Drills to Ele­vate Your Vol­ley­ball Team’s Ball Control

In the first of two blogs, Mil­lard North High School (Neb.) head coach Lind­say Peter­son dives into why she runs a ball con­trol drill in every prac­tice, and how to add them to your team’s training.

Drills to Ele­vate Your Vol­ley­ball Team’s Ball Control

In the first of two blogs, Mil­lard North High School (Neb.) head coach Lind­say Peter­son dives into why she runs a ball con­trol drill in every prac­tice, and how to add them to your team’s training.

Ball con­trol. It’s the sin­gle most impor­tant skill in vol­ley­ball. The truth is, with­out it, your team’s chances of suc­cess take a seri­ous hit.

Your play­ers need ball con­trol in all aspects of their game, whether they’re going to attack, set, defend, or pass out of serve receive.

Like most high schools, the amount of ball con­trol my team has changes every year. There have been years where my play­ers were on point and we just had to do the occa­sion­al main­te­nance work dur­ing prac­tice. Then there are oth­er years — ones where it feels like all we do is work on ball control.

It’s not just being able to pass the ball to a tar­get. This skill is so much more than that. Your play­ers need ball con­trol in all aspects of their game, whether they’re going to attack, set, defend, or pass out of serve receive. It doesn’t mat­ter how great your team is, includ­ing ball con­trol in your dai­ly prac­tice rou­tine is a must. 

Drills, drills, drills

Not sure where to start? I have a few ideas. We always begin prac­tice with a ball con­trol drill for 15 – 20 min­utes. One of my favorites is an attack­ing carousel. (Check out my sec­ond blog for a dig­ging carousel.) Here’s how it works.

  1. Divide your team in half.
  2. Assign side A (attack­ing side). Each play­er has a ball and should be sin­gle file on the 10-foot line, get­ting ready to toss to them­selves and then attack to the oth­er side.
  3. Direct the oth­er half to be side B (defend­ing side). In this group, play­ers start in left front, get­ting ready to tran­si­tion and dig the attack from side A.
  4. After you attack, you run to side B to defend; once you defend, you become the tar­get; and once you tar­get, you run to side A to toss and attack.
  5. Once the whole group gets 12 digs to tar­get, side B moves to left back to get ready to defend. Again go for 12 digs to tar­get, then move to mid­dle back, then to right back.

The first few times I’m very involved, but as they start to under­stand my expec­ta­tions for the drill, I back off and let them run it. It’s impor­tant for play­ers to build account­abil­i­ty among each oth­er, and this drill helps instill that les­son. It also gets in a ton of reps and warms up your players.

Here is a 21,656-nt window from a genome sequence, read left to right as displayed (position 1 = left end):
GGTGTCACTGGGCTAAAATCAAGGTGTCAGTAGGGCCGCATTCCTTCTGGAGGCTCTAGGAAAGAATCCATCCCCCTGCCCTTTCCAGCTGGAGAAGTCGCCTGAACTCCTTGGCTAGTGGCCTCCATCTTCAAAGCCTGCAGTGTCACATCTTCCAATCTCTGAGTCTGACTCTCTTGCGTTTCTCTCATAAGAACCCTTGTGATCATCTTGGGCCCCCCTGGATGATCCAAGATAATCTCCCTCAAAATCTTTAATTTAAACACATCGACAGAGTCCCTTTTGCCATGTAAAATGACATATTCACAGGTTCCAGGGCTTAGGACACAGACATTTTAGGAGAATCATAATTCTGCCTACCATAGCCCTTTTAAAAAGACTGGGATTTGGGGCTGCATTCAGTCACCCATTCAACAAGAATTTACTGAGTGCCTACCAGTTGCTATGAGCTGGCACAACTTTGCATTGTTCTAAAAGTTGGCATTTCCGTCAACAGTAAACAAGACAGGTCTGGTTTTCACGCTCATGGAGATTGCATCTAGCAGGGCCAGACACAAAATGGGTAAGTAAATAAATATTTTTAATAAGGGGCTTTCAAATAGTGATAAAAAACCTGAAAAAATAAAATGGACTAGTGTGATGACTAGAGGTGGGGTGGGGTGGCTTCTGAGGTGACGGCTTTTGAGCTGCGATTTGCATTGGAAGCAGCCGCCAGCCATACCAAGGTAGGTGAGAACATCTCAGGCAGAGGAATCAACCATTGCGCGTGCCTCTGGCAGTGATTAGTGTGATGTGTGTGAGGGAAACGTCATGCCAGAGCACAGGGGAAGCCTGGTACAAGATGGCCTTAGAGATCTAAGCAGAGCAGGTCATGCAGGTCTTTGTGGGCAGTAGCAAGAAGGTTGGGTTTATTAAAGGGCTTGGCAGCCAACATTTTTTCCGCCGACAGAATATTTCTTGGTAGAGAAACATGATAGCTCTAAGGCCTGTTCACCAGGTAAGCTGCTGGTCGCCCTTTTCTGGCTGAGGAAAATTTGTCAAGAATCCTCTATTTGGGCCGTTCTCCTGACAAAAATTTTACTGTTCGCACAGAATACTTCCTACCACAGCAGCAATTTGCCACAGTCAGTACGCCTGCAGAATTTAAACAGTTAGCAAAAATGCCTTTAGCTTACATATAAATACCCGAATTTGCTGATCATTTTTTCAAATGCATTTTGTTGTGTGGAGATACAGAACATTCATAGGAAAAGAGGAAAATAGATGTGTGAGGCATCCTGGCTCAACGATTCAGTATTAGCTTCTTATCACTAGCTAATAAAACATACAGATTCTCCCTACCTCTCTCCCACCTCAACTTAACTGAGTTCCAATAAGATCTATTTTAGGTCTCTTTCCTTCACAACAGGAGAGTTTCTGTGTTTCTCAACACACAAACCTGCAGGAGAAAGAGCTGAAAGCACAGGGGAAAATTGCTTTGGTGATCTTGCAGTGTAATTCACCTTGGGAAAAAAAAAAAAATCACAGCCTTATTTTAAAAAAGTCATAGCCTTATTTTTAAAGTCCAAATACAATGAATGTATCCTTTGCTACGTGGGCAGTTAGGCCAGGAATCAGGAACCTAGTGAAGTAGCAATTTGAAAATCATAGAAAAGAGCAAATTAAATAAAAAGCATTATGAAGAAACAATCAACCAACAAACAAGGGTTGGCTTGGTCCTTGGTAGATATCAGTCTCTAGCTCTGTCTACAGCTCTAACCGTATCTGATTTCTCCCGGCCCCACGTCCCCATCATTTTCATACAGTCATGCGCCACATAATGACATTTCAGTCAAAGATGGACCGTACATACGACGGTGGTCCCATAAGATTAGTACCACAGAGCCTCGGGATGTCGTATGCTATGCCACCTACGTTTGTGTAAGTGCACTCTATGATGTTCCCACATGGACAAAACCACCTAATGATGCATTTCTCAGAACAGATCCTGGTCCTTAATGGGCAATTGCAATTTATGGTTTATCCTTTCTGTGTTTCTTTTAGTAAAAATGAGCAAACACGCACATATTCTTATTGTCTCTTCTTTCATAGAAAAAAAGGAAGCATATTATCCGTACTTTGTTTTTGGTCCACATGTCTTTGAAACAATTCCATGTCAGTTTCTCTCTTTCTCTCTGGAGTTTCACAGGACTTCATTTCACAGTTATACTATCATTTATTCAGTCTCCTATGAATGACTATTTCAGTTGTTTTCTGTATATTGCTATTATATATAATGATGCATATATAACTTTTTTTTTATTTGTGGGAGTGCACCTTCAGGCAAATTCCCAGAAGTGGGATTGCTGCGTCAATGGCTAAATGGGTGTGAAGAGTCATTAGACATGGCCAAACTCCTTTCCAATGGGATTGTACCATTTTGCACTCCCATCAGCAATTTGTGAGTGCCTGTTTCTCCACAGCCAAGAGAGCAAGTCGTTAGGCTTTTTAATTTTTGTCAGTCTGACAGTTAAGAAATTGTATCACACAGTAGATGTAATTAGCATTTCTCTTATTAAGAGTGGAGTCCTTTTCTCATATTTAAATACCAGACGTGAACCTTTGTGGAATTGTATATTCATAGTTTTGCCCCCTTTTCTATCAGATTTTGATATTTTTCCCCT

Change it up

If they fin­ish the ini­tial drill with ener­gy to spare, try some of these addi­tion­al modifications.

  • Switch it so the hit­ters come out of right front instead of left front. Repeat the process. Dig­gers start dig­ging out of right front, then right back, then mid­dle back, and final­ly left back.
  • Add to the amount of digs they need to get to reach their goal out of each defen­sive position.
  • If this drill is too advanced for your play­ers, have them tip instead of attack.
  • A coach can also toss the ball instead of hav­ing them toss it to themselves.

What to watch

Dur­ing this drill, you’ll want to watch three key areas: foot­work, eye work and communication. 

Keep an eye on their feet. Are they tran­si­tion­ing quick­ly? Are they mov­ing their feet to the ball? Is their plat­form angled cor­rect­ly? Is it pre­sent­ed quickly?

When I say eye work, I mean are they track­ing the ball with their eyes off the hitter’s hand? Are they read­ing where the ball is going based on how the hit­ter is attack­ing, and where she’s attack­ing from? 

Final­ly, are they com­mu­ni­cat­ing with one anoth­er? Are they count­ing as a group when a ball is a good pass? Are they giv­ing good feed­back and pos­i­tive­ly rein­forc­ing each oth­er? Inevitably they’ll make a mis­take — that’s a great time to mea­sure how they react to that mis­take and what they do to rem­e­dy it.

This drill, along with oth­ers, have helped all of my play­ers devel­op bet­ter ball con­trol. Vol­ley­ball is a game of errors. Even if you focus on min­i­miz­ing only ball con­trol errors, your suc­cess rate will improve.

Lind­say Peter­son has been a var­si­ty head coach for eight years. She played for the Uni­ver­si­ty of North Alaba­ma, help­ing them win the DII Nation­al Cham­pi­onship in 2003. Peter­son has led her Mil­lard North High School team to the state cham­pi­onship tour­na­ment sev­en times, win­ning in 2016 and 2018. She was named one of the top 40 coach­es in the coun­try by the AVCA, and Coach of the Year by the Oma­ha World-Herald.